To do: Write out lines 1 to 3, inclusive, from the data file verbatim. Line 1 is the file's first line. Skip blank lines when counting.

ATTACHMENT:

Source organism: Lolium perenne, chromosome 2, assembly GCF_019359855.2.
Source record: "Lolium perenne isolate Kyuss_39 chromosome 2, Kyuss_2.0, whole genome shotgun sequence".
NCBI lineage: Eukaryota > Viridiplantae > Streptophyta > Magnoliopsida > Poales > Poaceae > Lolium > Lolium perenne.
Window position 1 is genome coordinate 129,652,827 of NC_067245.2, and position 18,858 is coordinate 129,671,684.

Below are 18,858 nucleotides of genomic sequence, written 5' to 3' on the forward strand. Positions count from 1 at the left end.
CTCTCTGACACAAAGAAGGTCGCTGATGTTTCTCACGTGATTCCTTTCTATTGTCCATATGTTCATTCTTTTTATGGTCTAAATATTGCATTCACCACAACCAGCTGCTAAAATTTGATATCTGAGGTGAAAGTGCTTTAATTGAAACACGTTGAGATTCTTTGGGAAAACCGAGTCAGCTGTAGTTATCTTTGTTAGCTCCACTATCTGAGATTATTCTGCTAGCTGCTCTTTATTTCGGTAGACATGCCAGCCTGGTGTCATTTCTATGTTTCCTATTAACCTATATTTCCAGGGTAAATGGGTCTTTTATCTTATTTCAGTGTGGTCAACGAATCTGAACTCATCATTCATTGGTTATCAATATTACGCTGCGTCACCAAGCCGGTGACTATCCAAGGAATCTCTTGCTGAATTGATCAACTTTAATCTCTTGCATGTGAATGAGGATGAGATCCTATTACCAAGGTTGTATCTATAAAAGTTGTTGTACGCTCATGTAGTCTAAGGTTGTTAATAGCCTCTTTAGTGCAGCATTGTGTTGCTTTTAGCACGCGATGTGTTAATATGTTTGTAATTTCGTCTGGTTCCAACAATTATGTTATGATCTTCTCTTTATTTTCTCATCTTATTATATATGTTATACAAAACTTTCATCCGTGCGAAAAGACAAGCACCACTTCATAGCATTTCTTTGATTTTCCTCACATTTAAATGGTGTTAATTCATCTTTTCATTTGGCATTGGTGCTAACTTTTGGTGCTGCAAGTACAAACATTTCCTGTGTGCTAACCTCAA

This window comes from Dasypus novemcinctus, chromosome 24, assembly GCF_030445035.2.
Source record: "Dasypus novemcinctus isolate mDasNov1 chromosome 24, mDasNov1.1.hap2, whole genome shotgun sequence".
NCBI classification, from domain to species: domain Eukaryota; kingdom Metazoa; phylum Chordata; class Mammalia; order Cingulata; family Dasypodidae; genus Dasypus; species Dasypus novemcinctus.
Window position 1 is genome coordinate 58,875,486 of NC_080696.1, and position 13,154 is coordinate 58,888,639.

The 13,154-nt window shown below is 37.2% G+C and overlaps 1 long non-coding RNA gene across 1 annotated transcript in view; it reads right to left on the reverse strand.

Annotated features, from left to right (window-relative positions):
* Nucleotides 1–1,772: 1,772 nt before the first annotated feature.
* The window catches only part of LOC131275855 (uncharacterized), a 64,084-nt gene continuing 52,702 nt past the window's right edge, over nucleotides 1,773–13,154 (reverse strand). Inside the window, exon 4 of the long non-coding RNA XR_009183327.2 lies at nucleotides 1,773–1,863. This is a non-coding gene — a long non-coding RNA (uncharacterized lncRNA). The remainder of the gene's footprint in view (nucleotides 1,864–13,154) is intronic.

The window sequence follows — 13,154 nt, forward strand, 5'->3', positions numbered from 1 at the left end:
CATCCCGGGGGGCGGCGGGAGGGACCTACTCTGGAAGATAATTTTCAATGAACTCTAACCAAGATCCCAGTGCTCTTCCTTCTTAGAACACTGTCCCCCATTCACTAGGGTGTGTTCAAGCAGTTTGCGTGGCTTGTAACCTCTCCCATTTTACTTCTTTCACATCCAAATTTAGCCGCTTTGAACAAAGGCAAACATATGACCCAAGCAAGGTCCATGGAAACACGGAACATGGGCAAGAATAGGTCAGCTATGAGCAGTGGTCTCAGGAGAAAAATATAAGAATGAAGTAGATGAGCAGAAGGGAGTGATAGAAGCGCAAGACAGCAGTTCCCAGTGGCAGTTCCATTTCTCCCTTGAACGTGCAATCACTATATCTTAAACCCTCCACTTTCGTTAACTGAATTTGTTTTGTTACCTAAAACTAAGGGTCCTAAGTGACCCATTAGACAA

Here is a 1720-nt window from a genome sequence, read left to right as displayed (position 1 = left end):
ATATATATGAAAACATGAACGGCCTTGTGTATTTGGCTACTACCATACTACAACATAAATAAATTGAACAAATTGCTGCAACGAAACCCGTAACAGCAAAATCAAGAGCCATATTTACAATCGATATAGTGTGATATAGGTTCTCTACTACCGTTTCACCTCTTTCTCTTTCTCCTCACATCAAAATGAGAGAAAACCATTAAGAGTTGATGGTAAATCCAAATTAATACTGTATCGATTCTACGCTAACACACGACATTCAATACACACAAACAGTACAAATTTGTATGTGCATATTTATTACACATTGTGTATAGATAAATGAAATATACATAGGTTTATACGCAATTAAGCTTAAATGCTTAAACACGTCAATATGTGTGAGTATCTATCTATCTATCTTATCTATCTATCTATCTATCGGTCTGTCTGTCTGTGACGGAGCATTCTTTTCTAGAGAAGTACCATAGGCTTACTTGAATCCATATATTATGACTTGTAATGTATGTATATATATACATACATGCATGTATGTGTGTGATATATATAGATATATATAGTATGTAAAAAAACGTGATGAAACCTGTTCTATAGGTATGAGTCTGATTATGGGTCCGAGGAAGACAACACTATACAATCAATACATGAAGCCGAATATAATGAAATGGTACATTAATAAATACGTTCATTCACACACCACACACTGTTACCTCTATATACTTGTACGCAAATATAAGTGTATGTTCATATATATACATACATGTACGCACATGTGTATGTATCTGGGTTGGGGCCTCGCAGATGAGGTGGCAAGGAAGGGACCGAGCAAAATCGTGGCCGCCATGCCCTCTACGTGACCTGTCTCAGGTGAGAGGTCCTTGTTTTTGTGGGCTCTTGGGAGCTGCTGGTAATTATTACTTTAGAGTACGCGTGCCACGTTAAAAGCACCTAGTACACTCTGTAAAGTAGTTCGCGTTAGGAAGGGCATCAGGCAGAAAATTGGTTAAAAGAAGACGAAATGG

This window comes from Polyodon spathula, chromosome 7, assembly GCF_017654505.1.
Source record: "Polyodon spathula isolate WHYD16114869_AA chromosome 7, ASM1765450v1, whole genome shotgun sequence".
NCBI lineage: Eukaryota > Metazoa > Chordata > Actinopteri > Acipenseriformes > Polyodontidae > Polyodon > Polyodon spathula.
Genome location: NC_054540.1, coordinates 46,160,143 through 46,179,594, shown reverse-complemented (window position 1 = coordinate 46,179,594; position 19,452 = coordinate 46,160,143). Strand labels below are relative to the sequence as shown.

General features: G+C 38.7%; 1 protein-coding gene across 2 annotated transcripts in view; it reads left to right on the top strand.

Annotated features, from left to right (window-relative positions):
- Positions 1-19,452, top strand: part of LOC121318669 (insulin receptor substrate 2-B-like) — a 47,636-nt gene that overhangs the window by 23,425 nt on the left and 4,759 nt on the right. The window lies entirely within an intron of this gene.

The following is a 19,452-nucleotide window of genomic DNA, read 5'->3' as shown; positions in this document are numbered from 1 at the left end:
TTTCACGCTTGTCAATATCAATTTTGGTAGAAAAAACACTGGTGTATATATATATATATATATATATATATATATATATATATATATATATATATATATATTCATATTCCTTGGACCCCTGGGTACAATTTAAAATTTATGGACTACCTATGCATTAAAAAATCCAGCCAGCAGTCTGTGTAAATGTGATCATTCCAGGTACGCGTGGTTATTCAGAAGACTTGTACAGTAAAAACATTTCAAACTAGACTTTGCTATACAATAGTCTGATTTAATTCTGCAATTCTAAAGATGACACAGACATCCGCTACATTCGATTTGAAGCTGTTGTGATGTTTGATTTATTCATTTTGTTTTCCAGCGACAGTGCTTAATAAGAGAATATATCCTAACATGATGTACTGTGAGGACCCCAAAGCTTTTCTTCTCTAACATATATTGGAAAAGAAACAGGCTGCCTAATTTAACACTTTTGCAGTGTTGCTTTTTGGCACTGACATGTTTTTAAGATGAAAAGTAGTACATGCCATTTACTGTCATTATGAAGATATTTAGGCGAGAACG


Source organism: Lolium perenne, chromosome 2, assembly GCF_019359855.2.
Source record: "Lolium perenne isolate Kyuss_39 chromosome 2, Kyuss_2.0, whole genome shotgun sequence".
NCBI lineage: Eukaryota > Viridiplantae > Streptophyta > Magnoliopsida > Poales > Poaceae > Lolium > Lolium perenne.